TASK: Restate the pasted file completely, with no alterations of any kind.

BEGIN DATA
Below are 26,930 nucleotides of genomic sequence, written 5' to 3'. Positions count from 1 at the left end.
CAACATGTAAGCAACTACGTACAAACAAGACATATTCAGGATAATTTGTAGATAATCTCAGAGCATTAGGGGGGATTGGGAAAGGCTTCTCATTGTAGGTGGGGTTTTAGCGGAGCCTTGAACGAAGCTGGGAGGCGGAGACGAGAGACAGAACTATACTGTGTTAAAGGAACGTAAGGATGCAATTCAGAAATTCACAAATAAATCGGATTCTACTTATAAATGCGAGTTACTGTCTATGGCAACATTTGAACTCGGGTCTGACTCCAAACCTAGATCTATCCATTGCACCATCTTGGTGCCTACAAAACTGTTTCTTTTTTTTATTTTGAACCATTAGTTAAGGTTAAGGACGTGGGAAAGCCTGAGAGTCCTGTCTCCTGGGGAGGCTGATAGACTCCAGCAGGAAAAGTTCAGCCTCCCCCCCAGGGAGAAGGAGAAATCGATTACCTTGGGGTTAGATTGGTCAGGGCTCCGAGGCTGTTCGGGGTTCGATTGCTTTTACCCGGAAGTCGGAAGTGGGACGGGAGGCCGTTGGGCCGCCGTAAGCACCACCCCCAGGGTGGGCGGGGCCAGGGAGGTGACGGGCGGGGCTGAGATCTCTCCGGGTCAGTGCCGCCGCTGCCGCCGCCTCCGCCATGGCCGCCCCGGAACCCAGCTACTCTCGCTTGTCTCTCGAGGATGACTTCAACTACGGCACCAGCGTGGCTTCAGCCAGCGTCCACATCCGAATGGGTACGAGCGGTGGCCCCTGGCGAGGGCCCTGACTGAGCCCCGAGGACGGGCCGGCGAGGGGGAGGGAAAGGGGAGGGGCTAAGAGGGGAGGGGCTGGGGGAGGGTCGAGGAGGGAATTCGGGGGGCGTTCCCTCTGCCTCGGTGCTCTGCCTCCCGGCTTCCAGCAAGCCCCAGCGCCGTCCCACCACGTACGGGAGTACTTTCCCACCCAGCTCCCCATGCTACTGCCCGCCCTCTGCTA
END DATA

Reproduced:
Below are 26,930 nucleotides of genomic sequence, written 5' to 3'. Positions count from 1 at the left end.
CAACATGTAAGCAACTACGTACAAACAAGACATATTCAGGATAATTTGTAGATAATCTCAGAGCATTAGGGGGGATTGGGAAAGGCTTCTCATTGTAGGTGGGGTTTTAGCGGAGCCTTGAACGAAGCTGGGAGGCGGAGACGAGAGACAGAACTATACTGTGTTAAAGGAACGTAAGGATGCAATTCAGAAATTCACAAATAAATCGGATTCTACTTATAAATGCGAGTTACTGTCTATGGCAACATTTGAACTCGGGTCTGACTCCAAACCTAGATCTATCCATTGCACCATCTTGGTGCCTACAAAACTGTTTCTTTTTTTTATTTTGAACCATTAGTTAAGGTTAAGGACGTGGGAAAGCCTGAGAGTCCTGTCTCCTGGGGAGGCTGATAGACTCCAGCAGGAAAAGTTCAGCCTCCCCCCCAGGGAGAAGGAGAAATCGATTACCTTGGGGTTAGATTGGTCAGGGCTCCGAGGCTGTTCGGGGTTCGATTGCTTTTACCCGGAAGTCGGAAGTGGGACGGGAGGCCGTTGGGCCGCCGTAAGCACCACCCCCAGGGTGGGCGGGGCCAGGGAGGTGACGGGCGGGGCTGAGATCTCTCCGGGTCAGTGCCGCCGCTGCCGCCGCCTCCGCCATGGCCGCCCCGGAACCCAGCTACTCTCGCTTGTCTCTCGAGGATGACTTCAACTACGGCACCAGCGTGGCTTCAGCCAGCGTCCACATCCGAATGGGTACGAGCGGTGGCCCCTGGCGAGGGCCCTGACTGAGCCCCGAGGACGGGCCGGCGAGGGGGAGGGAAAGGGGAGGGGCTAAGAGGGGAGGGGCTGGGGGAGGGTCGAGGAGGGAATTCGGGGGGCGTTCCCTCTGCCTCGGTGCTCTGCCTCCCGGCTTCCAGCAAGCCCCAGCGCCGTCCCACCACGTACGGGAGTACTTTCCCACCCAGCTCCCCATGCTACTGCCCGCCCTCTGCTA